I have always been short and not very athletic, which affected my self-confidence when I went to high school. When I first got to high school, it was in many ways terrifying. Although most of my classmates in primary school joined me in high school, I rarely got to see any of them, as high school was so much bigger. Even though I found a few new friends quickly, much of my time was still spent away from them.
During this time, I was starting to consider that perhaps any organized religion was ultimately a bad thing, but I never questioned the wisdom of the Bible or the core teachings of the Catholic Church. I found myself wanting more acquaintances to build my self-confidence. Once I realized what it was I wanted, I looked to scripture, and the scripture I came to was "Do to others whatever you would have them do to you." (Matthew 7:12). This message was very clear to me, if I wanted others to like me, I needed to like them.
And so I began a campaign of looking to make eye contact with anyone and everyone I could while walking down the halls between classes. If eye contact was made, I would smile and say, "Hi." Things moved slowly at first, but one by one over the weeks and months, more and more fellow students would smile back and say, "Hi" as well. Before I graduated, I had a few days where so many schoolmates were greeting me in the halls that I couldn't respond to all of them fast enough.
And there were very tangible benefits to this. Girls, it seemed to me, were the fastest to start saying, "Hi" back. A few times one of these students would surprise me by just walking up and starting a conversation. Even though we had never talked before that time, they often shared things I would normally expect to be shared with good friends. There were days when I felt terrible, but after a few students recognized me in the halls, I would completely turn around emotionally and feel great. It was then that I realized that perhaps I made others feel better about themselves as well. But the longest lasting benefit was the fact that, unwillingly and unknowingly, I was engaging in evangelization. And the ironic part of it was that I was evangelizing a faith I wanted to leave. But making people feel better about themselves is a corporeal work of mercy, and getting strangers to open up to me was a nascent spiritual work of mercy. By no means am I patting myself on the back here, only pointing out that God was still using me to bring others to Him despite my stubborn pride.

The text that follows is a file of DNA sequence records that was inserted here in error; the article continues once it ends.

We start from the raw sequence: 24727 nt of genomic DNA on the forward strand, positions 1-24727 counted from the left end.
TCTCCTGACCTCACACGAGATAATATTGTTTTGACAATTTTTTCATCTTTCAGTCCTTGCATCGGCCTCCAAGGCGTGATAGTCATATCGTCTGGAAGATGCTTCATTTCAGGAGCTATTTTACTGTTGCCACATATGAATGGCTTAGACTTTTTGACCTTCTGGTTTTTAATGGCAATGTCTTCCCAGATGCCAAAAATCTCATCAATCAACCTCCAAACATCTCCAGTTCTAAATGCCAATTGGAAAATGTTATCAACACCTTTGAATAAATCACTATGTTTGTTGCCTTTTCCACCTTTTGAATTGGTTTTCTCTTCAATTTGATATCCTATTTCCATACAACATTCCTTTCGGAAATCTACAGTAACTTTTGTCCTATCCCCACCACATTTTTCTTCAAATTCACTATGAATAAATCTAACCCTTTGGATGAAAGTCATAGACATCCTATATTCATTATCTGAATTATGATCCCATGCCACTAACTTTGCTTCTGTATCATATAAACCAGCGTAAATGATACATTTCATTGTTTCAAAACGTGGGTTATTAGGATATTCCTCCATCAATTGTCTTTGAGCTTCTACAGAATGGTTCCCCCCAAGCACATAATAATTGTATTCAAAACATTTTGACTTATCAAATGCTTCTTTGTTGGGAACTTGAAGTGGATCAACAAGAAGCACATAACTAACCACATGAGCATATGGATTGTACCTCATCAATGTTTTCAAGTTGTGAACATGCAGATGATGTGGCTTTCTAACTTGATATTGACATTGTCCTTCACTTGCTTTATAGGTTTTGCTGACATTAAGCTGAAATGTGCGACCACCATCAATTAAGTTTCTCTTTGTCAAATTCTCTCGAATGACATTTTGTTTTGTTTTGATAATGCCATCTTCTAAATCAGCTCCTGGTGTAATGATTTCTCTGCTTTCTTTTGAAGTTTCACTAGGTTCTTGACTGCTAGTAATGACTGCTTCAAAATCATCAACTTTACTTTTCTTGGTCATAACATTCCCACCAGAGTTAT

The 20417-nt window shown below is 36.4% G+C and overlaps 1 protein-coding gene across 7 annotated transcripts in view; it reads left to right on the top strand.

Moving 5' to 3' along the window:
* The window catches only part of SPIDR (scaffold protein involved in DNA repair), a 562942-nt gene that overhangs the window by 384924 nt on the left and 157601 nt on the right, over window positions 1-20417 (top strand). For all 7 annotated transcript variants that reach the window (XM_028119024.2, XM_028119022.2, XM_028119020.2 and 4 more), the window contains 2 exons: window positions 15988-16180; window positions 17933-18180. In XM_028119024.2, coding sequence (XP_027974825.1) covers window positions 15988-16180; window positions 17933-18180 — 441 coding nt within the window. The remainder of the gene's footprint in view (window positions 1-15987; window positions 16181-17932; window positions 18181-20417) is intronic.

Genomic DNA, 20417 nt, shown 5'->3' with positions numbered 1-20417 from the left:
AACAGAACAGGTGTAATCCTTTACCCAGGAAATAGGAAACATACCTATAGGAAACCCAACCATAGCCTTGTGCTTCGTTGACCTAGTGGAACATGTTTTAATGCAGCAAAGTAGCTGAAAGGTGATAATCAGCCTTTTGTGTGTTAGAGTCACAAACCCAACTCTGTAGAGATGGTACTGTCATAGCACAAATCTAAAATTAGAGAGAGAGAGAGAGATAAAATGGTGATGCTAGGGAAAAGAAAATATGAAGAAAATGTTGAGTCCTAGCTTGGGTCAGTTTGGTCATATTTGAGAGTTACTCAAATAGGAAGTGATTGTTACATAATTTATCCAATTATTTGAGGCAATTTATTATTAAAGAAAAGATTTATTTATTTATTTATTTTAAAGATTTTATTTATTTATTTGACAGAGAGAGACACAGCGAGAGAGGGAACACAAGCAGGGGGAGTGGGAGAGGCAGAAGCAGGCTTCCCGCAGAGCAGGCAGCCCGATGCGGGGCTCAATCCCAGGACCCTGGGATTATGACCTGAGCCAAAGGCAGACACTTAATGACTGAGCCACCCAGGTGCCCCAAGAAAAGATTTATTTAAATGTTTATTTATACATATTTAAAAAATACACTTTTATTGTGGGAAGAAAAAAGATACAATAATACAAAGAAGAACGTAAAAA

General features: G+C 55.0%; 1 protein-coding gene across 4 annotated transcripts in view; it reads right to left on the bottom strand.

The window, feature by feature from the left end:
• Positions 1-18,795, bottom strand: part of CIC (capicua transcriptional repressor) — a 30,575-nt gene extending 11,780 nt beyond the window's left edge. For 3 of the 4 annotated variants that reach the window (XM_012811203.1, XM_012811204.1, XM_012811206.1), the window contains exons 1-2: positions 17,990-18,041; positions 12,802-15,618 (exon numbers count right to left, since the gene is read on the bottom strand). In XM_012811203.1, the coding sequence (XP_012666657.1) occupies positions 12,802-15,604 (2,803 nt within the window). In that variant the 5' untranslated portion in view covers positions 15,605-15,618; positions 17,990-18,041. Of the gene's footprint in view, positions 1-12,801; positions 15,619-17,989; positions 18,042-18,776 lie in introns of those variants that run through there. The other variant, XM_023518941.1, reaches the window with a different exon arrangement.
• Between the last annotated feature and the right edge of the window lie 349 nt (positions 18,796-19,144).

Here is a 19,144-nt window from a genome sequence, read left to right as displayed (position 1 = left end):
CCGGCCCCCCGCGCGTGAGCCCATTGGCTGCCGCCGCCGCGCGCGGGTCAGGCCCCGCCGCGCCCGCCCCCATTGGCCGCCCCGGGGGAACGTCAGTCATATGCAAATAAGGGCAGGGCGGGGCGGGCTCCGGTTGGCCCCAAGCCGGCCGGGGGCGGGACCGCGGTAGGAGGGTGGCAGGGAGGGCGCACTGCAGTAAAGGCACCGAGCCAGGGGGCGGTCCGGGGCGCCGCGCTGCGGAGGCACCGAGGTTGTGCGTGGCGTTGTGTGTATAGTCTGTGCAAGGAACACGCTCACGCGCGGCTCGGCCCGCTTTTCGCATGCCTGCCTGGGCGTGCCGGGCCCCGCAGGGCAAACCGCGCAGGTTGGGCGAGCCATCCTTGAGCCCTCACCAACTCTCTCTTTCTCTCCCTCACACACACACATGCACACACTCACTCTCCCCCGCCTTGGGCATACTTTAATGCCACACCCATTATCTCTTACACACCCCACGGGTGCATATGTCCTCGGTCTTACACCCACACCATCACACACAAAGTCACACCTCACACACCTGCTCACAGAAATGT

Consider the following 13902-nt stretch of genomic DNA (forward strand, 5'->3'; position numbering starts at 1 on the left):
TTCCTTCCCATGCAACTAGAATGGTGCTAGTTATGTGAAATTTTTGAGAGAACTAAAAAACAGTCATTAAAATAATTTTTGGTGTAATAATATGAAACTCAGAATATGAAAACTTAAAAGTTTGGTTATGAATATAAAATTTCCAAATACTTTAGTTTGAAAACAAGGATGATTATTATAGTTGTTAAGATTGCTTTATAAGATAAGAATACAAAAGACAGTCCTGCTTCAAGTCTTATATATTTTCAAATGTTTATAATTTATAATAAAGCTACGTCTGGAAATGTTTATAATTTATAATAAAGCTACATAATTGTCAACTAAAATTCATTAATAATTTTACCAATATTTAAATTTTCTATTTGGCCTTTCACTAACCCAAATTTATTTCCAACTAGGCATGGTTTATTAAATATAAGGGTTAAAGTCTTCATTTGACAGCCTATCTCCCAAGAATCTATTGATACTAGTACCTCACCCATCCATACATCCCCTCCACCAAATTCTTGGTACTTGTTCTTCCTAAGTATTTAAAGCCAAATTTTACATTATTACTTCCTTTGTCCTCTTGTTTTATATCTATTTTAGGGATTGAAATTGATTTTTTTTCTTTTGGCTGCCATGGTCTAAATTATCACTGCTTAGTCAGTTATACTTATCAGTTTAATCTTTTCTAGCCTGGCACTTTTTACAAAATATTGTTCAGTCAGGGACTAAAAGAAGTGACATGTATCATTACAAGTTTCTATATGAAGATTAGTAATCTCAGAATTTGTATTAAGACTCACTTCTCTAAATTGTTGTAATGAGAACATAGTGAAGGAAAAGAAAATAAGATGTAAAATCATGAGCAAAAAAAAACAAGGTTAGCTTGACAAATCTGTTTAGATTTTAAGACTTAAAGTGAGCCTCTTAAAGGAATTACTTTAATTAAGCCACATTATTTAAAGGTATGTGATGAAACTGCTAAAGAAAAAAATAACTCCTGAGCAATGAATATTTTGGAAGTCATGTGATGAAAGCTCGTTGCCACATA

Although the details are different, and my motives have completely changed, I essentially do the same thing today as I did back then. I now drive a forklift all around the plant I work in, and I try to at least wave to all those I pass. By making this simple gesture instead of driving around them, I am letting them know, in a very real way, that somebody not only sees them, but recognizes them as someone of value. I rarely get a chance to talk to any of them, but when I do I have already earned their trust in me from this simple act. It is not awkward to bring up religion as we talk because my actions already matched what I had to say. And while I respect those who don't want to go in that direction, many of they are quite interested. Even non-Christians are often curious.
Of course there is a lot more to true evangelization, but I hope that I have demonstrated that it is the simple, easy things that matter here. Evangelization is a skill that grows as needed, so one does not need to worry about knowing it all. Maintaining a trust is more important that having all the answers, as trust will buy one time to either learn the answers or to direct them to someone who does have answers.
Original Publication Date: 16 February 2023